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Ũ (1985)
Five Fighters from Shaolin


Reviewed by: Gaijin84
Date: 07/20/2010
Summary: 1/2 terrible, 1/2 excellent...

Five Fighters from Shaolin is one of those strange kung fu films that is almost schizophrenic in nature. It starts off as a typical bad martial arts comedy... terrible jokes, annoying characters and ridiculous situations. The first 45 minutes are pretty much horrendous with nothing to recommend. Suddenly though, the mood starts to take a shift and the action really starts. The training that was once boring becomes quite intense and we see a great variety of weapons and styles. Chiang Sheng is excellent, Chen Shan’s kung fu is fast and powerful and there is a former gymnast (Yau Ming-Yin) that does an admirable job with some tough stunts. Mark Long is good, but unfortunately plays a character that you don’t want to see that much on screen due to his bad comedy factor. When Alan Chui and Jack Long show up, the film has shifted 180 degrees and becomes chock full of bloody fights, people being impaled, exploding heads and severed limbs. The finale is really excellent, although a bit under-cranked. There is a fair amount of wire-work, but it doesn’t detract that much from the action. Now if they had only made the entire film that way, it would have been an absolute classic.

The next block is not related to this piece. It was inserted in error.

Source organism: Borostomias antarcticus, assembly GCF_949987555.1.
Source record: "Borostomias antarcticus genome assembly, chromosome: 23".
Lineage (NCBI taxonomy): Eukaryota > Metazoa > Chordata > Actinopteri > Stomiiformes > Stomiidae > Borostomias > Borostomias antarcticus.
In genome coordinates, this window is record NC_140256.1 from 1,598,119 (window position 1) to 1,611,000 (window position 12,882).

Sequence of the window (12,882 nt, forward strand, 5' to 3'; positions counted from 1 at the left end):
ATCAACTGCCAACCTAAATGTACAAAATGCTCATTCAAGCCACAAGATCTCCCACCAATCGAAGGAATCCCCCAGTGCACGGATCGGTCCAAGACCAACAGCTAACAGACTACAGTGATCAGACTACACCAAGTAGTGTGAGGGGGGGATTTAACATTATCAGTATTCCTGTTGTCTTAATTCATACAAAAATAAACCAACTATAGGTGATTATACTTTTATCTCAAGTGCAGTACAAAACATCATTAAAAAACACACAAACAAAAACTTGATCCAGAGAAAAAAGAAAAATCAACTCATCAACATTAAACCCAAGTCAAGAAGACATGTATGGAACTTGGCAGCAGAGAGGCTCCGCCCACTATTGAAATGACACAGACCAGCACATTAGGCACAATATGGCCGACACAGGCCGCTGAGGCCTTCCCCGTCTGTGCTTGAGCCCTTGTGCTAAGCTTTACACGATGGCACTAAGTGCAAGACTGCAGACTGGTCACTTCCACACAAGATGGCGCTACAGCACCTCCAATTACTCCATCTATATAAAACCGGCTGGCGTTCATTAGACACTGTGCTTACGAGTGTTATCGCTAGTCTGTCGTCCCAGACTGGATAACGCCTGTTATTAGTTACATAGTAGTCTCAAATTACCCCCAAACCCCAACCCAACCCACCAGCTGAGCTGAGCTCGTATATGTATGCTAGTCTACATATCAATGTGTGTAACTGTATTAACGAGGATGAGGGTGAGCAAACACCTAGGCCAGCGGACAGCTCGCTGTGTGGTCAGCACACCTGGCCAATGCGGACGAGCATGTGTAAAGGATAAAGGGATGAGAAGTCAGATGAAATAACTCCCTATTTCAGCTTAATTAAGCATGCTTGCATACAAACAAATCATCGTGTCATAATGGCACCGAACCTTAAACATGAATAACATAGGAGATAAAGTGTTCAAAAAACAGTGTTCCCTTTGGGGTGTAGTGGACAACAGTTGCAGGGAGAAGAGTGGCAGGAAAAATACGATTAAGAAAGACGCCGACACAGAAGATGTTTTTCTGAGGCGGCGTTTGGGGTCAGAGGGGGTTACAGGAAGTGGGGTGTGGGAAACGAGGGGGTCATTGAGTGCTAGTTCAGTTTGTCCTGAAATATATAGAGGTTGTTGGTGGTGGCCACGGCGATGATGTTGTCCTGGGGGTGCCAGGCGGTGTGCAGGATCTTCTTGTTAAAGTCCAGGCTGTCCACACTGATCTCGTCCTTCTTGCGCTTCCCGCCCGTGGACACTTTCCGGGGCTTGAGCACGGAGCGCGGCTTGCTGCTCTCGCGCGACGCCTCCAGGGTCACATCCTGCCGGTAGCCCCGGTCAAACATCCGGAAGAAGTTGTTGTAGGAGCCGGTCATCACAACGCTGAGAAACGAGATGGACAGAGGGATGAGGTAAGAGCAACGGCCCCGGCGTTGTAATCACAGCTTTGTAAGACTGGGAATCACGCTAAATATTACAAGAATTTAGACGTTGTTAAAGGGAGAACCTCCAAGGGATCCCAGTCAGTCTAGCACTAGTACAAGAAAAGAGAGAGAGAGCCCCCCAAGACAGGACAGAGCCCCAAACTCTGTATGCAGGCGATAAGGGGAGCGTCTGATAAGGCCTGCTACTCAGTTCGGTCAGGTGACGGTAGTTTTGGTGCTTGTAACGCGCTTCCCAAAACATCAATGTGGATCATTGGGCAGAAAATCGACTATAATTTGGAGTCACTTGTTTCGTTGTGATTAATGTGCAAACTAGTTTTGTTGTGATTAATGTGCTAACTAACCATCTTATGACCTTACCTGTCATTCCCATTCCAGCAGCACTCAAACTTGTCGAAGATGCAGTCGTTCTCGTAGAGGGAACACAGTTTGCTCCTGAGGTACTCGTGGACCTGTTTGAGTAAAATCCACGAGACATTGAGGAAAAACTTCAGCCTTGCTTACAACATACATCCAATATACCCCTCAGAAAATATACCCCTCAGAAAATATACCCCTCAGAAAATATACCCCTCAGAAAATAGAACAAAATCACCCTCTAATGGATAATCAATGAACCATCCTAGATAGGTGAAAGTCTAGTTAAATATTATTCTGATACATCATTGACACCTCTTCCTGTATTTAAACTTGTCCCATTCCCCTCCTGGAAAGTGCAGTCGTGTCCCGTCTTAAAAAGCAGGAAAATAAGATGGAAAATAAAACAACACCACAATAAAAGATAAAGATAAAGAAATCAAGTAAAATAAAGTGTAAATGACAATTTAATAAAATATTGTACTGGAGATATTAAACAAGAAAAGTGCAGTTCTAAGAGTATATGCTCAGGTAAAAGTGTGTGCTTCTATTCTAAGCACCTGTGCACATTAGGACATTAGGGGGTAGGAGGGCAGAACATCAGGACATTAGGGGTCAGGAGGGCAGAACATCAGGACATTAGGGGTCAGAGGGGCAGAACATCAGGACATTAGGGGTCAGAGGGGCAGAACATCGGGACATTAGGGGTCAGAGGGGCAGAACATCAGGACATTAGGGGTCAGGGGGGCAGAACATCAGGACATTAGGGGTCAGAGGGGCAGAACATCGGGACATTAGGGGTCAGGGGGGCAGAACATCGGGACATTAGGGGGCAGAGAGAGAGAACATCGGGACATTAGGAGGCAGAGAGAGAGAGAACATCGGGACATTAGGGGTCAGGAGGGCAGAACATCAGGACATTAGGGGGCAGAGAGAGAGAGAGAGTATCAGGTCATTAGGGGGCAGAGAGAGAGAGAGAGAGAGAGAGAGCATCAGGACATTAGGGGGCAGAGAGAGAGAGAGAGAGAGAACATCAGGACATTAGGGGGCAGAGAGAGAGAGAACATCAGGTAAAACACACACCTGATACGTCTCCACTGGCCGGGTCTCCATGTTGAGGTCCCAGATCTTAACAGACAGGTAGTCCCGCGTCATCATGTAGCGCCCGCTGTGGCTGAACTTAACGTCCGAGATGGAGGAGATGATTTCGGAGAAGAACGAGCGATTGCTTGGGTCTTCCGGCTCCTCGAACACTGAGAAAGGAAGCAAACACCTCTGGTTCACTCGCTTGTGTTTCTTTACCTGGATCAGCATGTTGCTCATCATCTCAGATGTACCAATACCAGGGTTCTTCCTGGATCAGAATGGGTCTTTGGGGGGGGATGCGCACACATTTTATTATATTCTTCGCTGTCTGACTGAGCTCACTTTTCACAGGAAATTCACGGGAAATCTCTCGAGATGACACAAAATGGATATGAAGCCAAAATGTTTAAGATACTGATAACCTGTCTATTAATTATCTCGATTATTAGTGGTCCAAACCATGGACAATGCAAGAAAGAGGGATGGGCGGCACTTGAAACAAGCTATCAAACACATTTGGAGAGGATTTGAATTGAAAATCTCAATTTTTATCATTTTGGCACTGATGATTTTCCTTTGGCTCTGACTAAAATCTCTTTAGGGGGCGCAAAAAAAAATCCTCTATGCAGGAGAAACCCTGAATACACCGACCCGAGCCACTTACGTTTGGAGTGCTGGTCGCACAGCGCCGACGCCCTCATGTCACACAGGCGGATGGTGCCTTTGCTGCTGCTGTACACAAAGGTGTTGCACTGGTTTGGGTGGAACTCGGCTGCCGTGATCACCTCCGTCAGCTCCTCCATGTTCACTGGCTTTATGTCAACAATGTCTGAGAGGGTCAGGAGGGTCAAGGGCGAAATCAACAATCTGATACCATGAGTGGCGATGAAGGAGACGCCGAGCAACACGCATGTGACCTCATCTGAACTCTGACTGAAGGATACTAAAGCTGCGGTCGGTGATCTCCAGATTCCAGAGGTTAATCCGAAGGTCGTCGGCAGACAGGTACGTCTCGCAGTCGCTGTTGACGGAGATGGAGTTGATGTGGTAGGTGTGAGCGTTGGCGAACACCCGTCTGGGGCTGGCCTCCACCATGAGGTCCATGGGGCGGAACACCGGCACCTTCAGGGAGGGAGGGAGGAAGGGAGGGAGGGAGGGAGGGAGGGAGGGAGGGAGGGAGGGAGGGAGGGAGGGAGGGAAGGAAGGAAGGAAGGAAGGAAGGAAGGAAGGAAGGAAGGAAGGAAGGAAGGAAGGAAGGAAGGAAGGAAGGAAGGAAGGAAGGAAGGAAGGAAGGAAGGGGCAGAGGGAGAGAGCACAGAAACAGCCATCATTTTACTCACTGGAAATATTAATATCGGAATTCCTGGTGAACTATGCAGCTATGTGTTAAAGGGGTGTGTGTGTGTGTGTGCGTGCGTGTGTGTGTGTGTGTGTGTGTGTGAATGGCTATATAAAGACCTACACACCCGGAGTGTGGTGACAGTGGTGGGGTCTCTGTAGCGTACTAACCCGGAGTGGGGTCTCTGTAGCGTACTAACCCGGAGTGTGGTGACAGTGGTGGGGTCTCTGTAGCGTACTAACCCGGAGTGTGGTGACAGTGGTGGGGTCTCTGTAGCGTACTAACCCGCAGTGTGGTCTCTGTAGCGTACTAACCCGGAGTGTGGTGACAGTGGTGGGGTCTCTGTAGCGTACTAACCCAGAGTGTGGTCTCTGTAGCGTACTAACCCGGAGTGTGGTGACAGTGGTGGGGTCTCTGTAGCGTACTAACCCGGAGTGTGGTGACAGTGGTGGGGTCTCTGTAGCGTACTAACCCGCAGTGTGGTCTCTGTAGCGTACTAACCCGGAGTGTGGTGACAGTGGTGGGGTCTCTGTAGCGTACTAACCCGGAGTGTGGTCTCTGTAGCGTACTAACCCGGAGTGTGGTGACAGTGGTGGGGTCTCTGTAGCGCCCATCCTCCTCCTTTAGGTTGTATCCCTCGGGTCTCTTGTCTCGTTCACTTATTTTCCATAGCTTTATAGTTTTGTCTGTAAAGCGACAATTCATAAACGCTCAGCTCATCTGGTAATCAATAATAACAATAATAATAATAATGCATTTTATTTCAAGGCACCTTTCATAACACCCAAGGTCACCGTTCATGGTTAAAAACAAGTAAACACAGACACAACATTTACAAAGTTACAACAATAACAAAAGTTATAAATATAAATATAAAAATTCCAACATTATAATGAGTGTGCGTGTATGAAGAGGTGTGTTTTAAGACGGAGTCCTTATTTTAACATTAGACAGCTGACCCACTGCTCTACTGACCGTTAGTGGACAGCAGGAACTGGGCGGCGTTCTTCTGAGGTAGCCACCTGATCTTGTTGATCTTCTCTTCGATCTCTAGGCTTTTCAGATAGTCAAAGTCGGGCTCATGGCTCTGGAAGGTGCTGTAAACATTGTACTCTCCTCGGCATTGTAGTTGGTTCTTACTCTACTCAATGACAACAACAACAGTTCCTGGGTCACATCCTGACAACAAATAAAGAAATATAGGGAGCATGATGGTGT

6/10

Reviewer Score: 6

Reviewed by: mpongpun
Date: 01/04/2003

An old Buddhist scroll is stolen from Shaolin by a bunch of ninja-like thieves and in the process, one of Shaolin’s finest perishes. An old crazy, drunken monk (Sun Jung Chi) is called on by the Shaolin elders to find the scroll and the killers. To assist him in his mission, the crazy Monk enlists 5 fighters from “off the streets” and teaches them gung fu along with building their own Shaolin Temple (they were not accepted into one temple!). After the crazy Monk puts each of his disciples on their own gung fu training itinerary, they are put to the test when the folks that stole the scroll the Crazy Monk is looking for shows up at their place looking for a fight. A lot of battles take place, people run from here to there, people get impaled, spit out blood, and lose their limbs. The Crazy Monk’s chief rival, Abbot White (Jack Long), shows up using his brand of gung fu that causes things he touches to explode. Abbot White is almost on the verge of victory, but Crazy Monk and the last two of his remaining disciples manages to rally for a victory by finding the Abbot’s weak point. Stupid flick, but the last twenty minutes are pretty good.